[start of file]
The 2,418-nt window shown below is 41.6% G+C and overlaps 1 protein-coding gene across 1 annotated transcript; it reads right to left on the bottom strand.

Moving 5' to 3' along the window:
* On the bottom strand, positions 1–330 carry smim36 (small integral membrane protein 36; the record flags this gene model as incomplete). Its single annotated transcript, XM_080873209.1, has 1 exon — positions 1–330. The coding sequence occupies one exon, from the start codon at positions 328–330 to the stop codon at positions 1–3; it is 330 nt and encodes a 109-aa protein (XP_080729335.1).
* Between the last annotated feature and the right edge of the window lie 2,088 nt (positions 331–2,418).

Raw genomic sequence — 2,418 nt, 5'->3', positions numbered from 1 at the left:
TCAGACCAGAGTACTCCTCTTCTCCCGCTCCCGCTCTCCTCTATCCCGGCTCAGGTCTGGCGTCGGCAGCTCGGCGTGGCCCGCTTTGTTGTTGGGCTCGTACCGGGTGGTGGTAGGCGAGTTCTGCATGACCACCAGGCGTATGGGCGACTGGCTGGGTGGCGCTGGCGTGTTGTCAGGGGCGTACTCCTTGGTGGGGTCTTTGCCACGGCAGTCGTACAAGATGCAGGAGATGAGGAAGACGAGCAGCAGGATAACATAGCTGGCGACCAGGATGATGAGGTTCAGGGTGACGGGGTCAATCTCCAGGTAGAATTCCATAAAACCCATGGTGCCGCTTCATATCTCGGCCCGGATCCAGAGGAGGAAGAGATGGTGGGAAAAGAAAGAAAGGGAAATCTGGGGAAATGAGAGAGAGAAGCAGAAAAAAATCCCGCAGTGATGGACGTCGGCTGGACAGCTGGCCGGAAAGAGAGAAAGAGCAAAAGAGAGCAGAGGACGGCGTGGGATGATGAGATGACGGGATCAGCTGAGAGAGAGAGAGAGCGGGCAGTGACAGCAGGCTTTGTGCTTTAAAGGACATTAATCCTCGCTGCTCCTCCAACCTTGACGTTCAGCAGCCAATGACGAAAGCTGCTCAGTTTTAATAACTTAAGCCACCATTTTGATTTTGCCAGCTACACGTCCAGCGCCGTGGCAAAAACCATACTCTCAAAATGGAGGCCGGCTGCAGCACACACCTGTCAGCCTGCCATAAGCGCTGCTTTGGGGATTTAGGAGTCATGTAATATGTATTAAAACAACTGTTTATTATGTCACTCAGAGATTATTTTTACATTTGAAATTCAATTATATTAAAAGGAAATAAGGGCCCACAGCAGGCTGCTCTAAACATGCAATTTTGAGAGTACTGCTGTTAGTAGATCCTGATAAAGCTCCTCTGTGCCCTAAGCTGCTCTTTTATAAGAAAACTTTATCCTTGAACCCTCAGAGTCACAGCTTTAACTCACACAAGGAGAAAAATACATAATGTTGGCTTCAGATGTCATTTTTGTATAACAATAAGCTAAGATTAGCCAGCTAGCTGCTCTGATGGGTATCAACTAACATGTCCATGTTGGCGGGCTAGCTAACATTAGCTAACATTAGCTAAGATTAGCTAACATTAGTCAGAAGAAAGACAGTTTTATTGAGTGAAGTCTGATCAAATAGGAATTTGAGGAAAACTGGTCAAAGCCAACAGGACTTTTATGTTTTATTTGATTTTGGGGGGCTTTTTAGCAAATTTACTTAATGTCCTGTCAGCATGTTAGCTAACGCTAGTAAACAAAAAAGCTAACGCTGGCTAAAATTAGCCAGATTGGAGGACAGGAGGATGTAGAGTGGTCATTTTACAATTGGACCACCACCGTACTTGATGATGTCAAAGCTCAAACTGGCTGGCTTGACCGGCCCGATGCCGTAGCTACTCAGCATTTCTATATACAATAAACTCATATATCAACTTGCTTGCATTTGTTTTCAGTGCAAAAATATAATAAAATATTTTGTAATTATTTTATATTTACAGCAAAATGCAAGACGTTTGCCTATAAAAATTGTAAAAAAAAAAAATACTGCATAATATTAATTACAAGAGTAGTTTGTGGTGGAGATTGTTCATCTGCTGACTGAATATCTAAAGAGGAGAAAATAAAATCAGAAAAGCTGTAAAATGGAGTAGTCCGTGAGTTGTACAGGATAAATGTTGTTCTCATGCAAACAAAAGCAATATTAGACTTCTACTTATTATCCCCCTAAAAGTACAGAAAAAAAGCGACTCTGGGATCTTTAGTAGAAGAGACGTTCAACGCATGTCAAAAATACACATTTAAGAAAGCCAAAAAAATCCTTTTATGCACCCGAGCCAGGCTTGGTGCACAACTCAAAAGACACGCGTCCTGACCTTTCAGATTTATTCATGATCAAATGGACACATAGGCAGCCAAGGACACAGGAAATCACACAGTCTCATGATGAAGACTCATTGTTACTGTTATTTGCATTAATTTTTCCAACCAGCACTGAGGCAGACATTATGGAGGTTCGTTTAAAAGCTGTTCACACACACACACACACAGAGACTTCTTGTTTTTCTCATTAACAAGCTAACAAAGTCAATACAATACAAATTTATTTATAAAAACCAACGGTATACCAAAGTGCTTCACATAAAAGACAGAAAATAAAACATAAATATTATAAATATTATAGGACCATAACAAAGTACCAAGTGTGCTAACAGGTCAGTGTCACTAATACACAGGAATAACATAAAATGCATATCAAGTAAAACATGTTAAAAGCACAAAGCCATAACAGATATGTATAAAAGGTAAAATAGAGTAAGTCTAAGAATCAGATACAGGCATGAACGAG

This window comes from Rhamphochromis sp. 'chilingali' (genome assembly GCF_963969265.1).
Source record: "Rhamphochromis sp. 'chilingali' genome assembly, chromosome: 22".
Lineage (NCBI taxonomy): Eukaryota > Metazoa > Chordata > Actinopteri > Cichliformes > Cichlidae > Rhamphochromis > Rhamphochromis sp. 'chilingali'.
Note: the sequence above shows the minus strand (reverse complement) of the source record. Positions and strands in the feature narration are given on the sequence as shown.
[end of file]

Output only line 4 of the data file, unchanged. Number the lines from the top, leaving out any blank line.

* Between the last annotated feature and the right edge of the window lie 2,088 nt (positions 331–2,418).